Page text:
This is how our clothing affects the empathy that other people feel towards us.
Wearing less revealing, and more comfortable clothing, makes other people feel more empathy towards you, according to new research.
However, when women in the study wore a short dress, heels and heavy make-up, it reduced how much empathy others felt towards them. The same was true whether it was a man or woman observing the other woman.
When wearing comfortable trousers, a jersey, ballet flats and light make-up, others felt more empathy towards them.
The results are likely because revealing more skin tends to make people see us more as a sexual object, rather than a person.
In order to come to this conclusion, the researchers had study participants play a cyber game where they tossed a ball to different actors: “sexualized” women (in a dress, high heels, and heavy makeup), “personalized” women (in jeans, a t-shirt, and light makeup), and themselves. The virtual ball-tossing game was used to elicit negative emotions by excluding the actors from the game at different points, and positive emotions by including them. The results revealed the study participants were far less likely to feel empathy for the sexualized woman when she was excluded from the ball-tossing game, and they felt less intense positive emotions when she was included.
Dr Giorgia Silani, who led the study, said: “The results suggests that the underlying mechanism may be a reduced activation of the brain’s empathy network.”
Sexual objectification also robs a person of their apparent ability to plan their actions and have a moral sense in the eye of the beholder.
The results come from a study in which 41 people (20 women/ 21 men) watched a video designed to test empathic reactions. Brain scans measured how they reacted to the sexualised and non-sexualised target.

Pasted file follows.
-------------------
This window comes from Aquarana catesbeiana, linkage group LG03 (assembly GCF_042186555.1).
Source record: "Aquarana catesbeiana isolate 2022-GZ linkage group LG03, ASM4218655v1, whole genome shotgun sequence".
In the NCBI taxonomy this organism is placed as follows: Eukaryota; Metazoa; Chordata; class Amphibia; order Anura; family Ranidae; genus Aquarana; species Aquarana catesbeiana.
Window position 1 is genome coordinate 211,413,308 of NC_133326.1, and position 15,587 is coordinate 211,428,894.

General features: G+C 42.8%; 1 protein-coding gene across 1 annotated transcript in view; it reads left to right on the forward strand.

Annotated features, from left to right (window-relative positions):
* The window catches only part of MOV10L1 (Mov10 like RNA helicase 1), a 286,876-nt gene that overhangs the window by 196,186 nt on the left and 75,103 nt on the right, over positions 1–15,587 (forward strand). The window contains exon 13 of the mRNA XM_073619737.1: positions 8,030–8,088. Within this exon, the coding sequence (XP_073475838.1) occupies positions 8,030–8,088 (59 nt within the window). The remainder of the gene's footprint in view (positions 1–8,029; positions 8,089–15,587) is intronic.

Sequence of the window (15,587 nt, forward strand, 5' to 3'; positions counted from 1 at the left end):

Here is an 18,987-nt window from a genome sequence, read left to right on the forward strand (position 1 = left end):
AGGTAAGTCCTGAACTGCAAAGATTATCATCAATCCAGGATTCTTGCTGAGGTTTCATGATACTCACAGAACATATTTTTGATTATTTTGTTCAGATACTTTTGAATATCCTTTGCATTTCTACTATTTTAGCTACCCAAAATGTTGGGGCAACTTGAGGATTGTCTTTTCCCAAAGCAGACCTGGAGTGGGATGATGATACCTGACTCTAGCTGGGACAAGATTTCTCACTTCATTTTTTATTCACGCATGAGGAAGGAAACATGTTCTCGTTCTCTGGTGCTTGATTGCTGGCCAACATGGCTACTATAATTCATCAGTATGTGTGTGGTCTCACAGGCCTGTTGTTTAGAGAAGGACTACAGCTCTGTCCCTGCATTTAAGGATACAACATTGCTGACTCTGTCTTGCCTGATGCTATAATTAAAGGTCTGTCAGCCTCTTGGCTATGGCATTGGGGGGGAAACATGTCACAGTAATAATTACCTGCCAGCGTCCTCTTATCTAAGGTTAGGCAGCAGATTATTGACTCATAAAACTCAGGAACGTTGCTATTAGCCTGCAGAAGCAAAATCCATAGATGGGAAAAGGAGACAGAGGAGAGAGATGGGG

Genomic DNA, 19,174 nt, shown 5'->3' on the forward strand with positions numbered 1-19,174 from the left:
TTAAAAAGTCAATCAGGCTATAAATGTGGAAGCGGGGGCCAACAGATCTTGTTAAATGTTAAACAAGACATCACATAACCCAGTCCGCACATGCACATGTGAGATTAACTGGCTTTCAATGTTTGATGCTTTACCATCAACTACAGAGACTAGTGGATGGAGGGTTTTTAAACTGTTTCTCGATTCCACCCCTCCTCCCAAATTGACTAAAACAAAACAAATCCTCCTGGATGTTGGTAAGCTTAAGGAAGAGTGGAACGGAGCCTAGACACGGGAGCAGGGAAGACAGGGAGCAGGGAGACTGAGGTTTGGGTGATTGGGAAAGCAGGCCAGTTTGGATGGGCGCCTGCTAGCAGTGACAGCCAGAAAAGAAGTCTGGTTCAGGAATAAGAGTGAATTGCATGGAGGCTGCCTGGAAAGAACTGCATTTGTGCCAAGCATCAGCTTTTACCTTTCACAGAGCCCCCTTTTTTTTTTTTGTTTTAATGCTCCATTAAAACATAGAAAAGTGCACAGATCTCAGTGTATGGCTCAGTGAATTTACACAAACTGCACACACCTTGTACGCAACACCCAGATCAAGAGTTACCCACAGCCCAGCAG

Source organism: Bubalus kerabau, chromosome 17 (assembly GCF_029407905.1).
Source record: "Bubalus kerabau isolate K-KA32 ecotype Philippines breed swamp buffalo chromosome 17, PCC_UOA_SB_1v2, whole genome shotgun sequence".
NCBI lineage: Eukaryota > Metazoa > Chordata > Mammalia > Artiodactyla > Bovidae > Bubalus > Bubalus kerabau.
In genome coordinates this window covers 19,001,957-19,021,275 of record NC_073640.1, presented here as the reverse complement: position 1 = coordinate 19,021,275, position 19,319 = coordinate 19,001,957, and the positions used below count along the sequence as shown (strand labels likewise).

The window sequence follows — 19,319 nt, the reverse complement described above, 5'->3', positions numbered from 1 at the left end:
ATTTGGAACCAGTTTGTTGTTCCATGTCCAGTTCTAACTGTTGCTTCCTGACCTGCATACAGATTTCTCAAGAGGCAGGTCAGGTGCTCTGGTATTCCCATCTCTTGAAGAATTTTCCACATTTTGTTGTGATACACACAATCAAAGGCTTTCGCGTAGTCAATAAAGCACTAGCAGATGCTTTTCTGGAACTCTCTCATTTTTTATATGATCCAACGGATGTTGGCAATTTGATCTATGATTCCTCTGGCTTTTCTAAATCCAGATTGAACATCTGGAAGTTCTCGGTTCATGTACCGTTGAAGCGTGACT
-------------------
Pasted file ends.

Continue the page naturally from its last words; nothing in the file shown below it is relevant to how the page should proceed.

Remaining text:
The researchers measured the brain activity of study participants, and found that fewer regions associated with empathy lit up when it came to the sexualized actor. “This reduction in empathic feelings towards sexually objectified women was accompanied by reduced activity in empathy related brain areas. This suggests that observers experienced a reduced capacity to share the sexualized women’s emotions,” Silani explained .
Furthermore, the authors note in the study that “the emotional intensity reported [by study participants] for the self was the highest, followed by the personalized targets, and the objectified targets as the lowest.” Meaning, the participants were less likely to empathize and relate to the sexualized women — whether they were feeling positive emotions or negative emotions. However, when the researchers modified the clothing on the sexualized model and covered more skin, they found the participants became more empathetic.